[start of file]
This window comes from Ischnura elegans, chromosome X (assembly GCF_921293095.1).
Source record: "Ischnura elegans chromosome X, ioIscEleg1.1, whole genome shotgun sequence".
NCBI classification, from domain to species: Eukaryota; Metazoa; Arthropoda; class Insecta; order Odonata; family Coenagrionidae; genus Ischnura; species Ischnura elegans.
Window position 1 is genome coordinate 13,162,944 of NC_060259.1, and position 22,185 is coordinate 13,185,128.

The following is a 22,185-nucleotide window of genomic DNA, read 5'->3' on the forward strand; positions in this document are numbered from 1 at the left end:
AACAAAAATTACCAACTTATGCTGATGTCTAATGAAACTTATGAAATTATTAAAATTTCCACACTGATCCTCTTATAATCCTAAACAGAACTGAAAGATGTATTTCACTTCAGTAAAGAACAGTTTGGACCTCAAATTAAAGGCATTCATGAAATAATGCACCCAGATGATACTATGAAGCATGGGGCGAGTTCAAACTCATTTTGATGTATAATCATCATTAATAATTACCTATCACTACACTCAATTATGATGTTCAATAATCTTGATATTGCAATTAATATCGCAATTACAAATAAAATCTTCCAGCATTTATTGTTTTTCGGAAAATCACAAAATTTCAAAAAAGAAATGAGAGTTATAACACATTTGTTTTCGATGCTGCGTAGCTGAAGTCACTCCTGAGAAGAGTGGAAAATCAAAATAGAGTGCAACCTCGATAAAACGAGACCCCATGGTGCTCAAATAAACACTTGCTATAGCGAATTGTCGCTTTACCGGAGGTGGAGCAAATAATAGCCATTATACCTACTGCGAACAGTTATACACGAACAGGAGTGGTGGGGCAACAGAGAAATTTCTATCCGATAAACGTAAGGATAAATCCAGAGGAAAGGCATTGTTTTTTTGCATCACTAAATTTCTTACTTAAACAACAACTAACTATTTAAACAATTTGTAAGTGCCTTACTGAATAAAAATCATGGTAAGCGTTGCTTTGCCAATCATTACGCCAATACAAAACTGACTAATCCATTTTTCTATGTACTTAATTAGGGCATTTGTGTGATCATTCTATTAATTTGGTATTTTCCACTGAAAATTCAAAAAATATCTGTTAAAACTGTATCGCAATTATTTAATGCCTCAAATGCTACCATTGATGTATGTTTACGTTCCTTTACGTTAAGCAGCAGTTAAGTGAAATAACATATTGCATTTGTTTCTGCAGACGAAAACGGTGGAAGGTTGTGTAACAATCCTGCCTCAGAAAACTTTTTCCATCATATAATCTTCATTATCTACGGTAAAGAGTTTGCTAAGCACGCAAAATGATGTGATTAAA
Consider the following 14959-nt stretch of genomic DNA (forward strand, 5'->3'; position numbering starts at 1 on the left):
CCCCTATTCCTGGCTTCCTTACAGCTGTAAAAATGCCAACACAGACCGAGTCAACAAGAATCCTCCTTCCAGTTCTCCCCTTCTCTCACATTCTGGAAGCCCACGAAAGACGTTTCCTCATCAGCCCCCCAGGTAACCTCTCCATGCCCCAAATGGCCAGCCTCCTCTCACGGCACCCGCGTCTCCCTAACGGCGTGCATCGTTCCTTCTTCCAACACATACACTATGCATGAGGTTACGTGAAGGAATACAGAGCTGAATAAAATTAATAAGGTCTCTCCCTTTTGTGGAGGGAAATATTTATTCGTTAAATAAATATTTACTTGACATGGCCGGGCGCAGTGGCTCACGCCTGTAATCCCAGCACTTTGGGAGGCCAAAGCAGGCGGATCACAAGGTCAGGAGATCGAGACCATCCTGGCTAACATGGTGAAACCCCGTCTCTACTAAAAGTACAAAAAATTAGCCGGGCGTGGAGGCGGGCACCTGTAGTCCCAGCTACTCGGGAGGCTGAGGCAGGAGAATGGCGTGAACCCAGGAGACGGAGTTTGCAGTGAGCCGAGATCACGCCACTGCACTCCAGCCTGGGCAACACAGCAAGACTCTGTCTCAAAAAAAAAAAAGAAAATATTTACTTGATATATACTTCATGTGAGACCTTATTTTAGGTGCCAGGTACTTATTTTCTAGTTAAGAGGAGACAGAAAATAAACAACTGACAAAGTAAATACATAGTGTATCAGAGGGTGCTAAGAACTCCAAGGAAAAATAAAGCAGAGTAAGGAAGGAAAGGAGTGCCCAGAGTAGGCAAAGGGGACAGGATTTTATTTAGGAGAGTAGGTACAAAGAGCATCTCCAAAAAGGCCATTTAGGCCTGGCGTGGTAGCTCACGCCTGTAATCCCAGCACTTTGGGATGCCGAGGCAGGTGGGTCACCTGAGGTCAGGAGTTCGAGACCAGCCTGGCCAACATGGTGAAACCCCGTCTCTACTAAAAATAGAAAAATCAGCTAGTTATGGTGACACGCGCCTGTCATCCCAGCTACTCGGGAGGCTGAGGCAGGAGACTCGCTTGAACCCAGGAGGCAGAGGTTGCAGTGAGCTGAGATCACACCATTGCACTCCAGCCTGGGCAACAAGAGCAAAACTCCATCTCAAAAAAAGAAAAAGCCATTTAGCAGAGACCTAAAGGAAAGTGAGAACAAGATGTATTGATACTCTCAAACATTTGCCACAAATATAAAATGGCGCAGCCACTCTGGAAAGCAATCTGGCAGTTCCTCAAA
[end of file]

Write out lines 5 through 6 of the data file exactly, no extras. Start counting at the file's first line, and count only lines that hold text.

The following is a 22,185-nucleotide window of genomic DNA, read 5'->3' on the forward strand; positions in this document are numbered from 1 at the left end:
AACAAAAATTACCAACTTATGCTGATGTCTAATGAAACTTATGAAATTATTAAAATTTCCACACTGATCCTCTTATAATCCTAAACAGAACTGAAAGATGTATTTCACTTCAGTAAAGAACAGTTTGGACCTCAAATTAAAGGCATTCATGAAATAATGCACCCAGATGATACTATGAAGCATGGGGCGAGTTCAAACTCATTTTGATGTATAATCATCATTAATAATTACCTATCACTACACTCAATTATGATGTTCAATAATCTTGATATTGCAATTAATATCGCAATTACAAATAAAATCTTCCAGCATTTATTGTTTTTCGGAAAATCACAAAATTTCAAAAAAGAAATGAGAGTTATAACACATTTGTTTTCGATGCTGCGTAGCTGAAGTCACTCCTGAGAAGAGTGGAAAATCAAAATAGAGTGCAACCTCGATAAAACGAGACCCCATGGTGCTCAAATAAACACTTGCTATAGCGAATTGTCGCTTTACCGGAGGTGGAGCAAATAATAGCCATTATACCTACTGCGAACAGTTATACACGAACAGGAGTGGTGGGGCAACAGAGAAATTTCTATCCGATAAACGTAAGGATAAATCCAGAGGAAAGGCATTGTTTTTTTGCATCACTAAATTTCTTACTTAAACAACAACTAACTATTTAAACAATTTGTAAGTGCCTTACTGAATAAAAATCATGGTAAGCGTTGCTTTGCCAATCATTACGCCAATACAAAACTGACTAATCCATTTTTCTATGTACTTAATTAGGGCATTTGTGTGATCATTCTATTAATTTGGTATTTTCCACTGAAAATTCAAAAAATATCTGTTAAAACTGTATCGCAATTATTTAATGCCTCAAATGCTACCATTGATGTATGTTTACGTTCCTTTACGTTAAGCAGCAGTTAAGTGAAATAACATATTGCATTTGTTTCTGCAGACGAAAACGGTGGAAGGTTGTGTAACAATCCTGCCTCAGAAAACTTTTTCCATCATATAATCTTCATTATCTACGGTAAAGAGTTTGCTAAGCACGCAAAATGATGTGATTAAA